What it’s like to navigate the first year of motherhood without a stable home
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The following is an excerpt from Lauren Sandler’s new book “This Is All I Got: A New Mother’s Search for Home,” which follows one woman navigating poverty and the social service system during her first year of motherhood. Click the audio player above to hear Sandler’s conversation with Kai Ryssdal.
Camila held my eye contact as I explained to the group of women in the room that, if they were willing, I wanted to know their stories, to witness their lives. Some of them shrugged. Some of them shook their heads. Some nodded, open to the invitation, if skeptical. But Camila sat up even taller and folded her long fingers over the baby-blue purse resting on her lap. I could feel a light switch on and, with it, her mind revving, her thoughts lurching forward as she composed herself. Her cheeks, pale for Dominican skin, flushed slightly, like heat was building inside her. She waited politely for me to finish and for others in the room to speak. She set her jaw through the awkward silence that followed. And then, perched on the edge of her seat, her sandals firmly on the floor, Camila spoke. She said she had a story to tell.
Here she was now, weeks before giving birth, making plans to stay off welfare and finish her degree in criminal justice. From that first meeting, I sensed that she was a woman who was hell-bent on propelling herself out of this shelter, away from the circumstances of her past, toward something solid, ambitious. But no matter how tall she carried herself, her feet remained anchored in a place she didn’t want to be. She was born into struggle and deeply tethered there.
As I came to experience her, within and beyond her story, one thing was clear to me: If Camila couldn’t use her wits and persistence to make the system work for her, no one could.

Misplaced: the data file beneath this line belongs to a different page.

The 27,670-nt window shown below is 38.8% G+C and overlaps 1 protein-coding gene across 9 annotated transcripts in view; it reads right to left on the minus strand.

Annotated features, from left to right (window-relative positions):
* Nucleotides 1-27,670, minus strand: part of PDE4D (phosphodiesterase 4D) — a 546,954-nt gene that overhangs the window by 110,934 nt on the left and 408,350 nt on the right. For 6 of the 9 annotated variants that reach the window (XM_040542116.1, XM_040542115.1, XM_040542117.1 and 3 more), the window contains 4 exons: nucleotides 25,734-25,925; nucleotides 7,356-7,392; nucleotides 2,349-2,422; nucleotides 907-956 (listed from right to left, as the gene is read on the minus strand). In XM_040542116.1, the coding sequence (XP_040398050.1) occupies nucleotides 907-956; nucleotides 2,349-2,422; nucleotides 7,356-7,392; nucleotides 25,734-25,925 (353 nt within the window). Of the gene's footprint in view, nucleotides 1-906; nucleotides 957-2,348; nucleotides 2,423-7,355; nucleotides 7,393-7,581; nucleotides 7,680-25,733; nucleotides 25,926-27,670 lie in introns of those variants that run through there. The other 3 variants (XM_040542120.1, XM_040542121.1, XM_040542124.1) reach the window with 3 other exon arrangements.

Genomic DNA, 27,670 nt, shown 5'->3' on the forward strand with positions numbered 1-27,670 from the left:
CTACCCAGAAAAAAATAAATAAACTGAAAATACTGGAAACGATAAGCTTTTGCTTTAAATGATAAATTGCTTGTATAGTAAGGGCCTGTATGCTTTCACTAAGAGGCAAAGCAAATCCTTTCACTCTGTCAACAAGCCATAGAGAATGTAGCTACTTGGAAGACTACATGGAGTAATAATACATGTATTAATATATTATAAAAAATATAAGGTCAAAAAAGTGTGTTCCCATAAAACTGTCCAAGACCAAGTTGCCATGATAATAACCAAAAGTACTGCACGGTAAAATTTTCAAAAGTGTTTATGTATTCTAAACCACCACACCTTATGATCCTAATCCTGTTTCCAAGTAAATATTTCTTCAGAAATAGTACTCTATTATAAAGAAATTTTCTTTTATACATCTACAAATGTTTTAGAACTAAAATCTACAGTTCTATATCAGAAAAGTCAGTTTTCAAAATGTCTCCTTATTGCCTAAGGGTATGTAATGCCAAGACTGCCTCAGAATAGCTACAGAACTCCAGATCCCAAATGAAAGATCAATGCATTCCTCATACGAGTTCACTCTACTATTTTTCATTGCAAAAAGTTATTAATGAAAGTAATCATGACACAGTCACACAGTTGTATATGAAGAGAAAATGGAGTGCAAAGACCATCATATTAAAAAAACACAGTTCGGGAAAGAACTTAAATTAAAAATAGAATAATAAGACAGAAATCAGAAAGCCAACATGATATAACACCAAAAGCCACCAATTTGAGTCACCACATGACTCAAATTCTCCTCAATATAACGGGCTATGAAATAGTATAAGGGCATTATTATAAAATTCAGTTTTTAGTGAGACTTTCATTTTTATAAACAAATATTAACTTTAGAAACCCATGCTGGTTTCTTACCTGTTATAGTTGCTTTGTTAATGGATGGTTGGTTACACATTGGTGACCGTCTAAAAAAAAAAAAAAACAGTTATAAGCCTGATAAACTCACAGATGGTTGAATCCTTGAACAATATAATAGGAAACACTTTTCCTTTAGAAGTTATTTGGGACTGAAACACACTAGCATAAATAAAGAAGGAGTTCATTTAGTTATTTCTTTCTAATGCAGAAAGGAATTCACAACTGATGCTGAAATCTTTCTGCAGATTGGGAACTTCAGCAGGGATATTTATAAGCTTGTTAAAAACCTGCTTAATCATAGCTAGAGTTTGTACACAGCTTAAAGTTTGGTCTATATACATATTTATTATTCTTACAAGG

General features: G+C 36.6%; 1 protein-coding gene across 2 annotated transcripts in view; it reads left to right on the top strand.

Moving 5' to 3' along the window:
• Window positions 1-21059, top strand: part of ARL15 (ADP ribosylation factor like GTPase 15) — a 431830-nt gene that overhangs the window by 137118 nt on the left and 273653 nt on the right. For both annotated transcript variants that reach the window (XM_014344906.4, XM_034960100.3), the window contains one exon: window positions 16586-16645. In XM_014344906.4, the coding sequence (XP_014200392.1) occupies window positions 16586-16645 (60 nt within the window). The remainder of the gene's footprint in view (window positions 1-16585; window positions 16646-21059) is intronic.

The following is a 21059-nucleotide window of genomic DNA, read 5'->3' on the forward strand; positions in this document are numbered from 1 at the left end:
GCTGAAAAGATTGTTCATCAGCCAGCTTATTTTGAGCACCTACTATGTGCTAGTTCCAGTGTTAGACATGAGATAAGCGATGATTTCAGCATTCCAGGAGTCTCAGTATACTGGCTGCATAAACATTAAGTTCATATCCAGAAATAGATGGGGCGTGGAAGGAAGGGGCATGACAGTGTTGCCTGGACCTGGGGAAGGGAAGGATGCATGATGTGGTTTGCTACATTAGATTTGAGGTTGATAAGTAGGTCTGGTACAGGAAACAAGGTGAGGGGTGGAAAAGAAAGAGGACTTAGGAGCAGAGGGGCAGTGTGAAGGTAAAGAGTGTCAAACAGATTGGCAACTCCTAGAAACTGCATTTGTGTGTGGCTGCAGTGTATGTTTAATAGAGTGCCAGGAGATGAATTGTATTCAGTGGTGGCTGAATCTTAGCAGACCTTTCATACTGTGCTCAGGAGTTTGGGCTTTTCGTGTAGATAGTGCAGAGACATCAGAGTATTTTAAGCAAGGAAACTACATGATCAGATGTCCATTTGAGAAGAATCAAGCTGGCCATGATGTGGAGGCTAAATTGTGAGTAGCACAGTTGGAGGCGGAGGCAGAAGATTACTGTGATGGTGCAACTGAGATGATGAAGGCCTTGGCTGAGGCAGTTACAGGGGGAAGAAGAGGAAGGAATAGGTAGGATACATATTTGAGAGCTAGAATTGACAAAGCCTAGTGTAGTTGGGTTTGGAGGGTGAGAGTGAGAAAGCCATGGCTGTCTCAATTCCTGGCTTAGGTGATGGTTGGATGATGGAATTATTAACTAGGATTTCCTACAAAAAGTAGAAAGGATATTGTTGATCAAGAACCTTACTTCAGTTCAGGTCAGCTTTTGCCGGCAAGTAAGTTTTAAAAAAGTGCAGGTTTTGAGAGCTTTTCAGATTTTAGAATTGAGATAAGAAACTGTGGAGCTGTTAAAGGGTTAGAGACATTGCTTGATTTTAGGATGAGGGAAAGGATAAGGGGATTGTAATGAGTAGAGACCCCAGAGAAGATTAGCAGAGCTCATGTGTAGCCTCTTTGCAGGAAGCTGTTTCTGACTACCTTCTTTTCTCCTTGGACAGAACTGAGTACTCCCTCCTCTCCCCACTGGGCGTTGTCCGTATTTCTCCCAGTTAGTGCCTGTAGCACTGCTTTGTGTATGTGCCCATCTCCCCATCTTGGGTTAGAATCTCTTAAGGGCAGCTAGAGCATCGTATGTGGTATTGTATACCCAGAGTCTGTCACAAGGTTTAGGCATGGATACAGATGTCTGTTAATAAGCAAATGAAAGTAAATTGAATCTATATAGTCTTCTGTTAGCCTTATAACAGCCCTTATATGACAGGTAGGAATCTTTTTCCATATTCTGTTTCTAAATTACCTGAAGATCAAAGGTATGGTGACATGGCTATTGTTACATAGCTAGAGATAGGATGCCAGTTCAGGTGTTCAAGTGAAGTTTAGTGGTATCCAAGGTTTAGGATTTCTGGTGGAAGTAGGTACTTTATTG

I was at the shelter where Camila was temporarily living because I wanted to witness and understand how deepening inequality is lived in America, and particularly in New York, a city that gets richer as the poor get poorer. This city is a fun-house mirror of national inequality, displaying class differences in their most exaggerated forms. At the shelter, I met women whose backgrounds varied but who all had nowhere to go when they showed up with their bags, and nowhere to go when they packed them once it was time to leave.
Data can tell us who is on welfare, sure. But it doesn’t tell us that a person becomes synonymous with welfare, is defined by it, a life’s narrative distilled into a number, devoid of humanity, of individuality.
I first moved to the city in 1992, when homelessness was considered a national crisis. The night I unpacked my bags, 23,482 people slept in the city’s public shelters. By the evening I met Camila in 2015, that number had ballooned to over sixty thousand people in the city’s mainstream shelters, where in total, that year, over 127,000 people spent at least a night. That year, thousands more were housed in specialized shelters for domestic violence survivors, homeless youth, or people with HIV/AIDS. And thousands more, housed in hotel rooms or dilapidated apartments awaiting an eligibility determination for Temporary Housing Assistance, were denied ongoing aid. On the streets, in parks, on subway trains, over sidewalk vents, thousands more tried to find comfort on a strip of cardboard, a bag stuffed with whatever could be carried or scrounged.
A crisis of far greater magnitude is growing.
Homeless: What word more obliterates the nuances and trials of complicated relationships, of ambitions, of plans? It means failure rather than perseverance; homelessness as an end, even at a young age. But the homelessness crisis is a single lens in the kaleidoscope of American poverty—more specifically the catastrophe of urban American poverty, and even more specifically the poverty of women in urban America. The story of every person who has found themselves homeless, or in a place of serious housing instability, is individual, and yet each story is its own keyhole view of this country’s deepest flaws: the vanishing safety net, the scourge of housing inequality, the yoke of which family you’re born into, the stubbornness of entrenched racism, and the burdens that women are forced to carry utterly alone.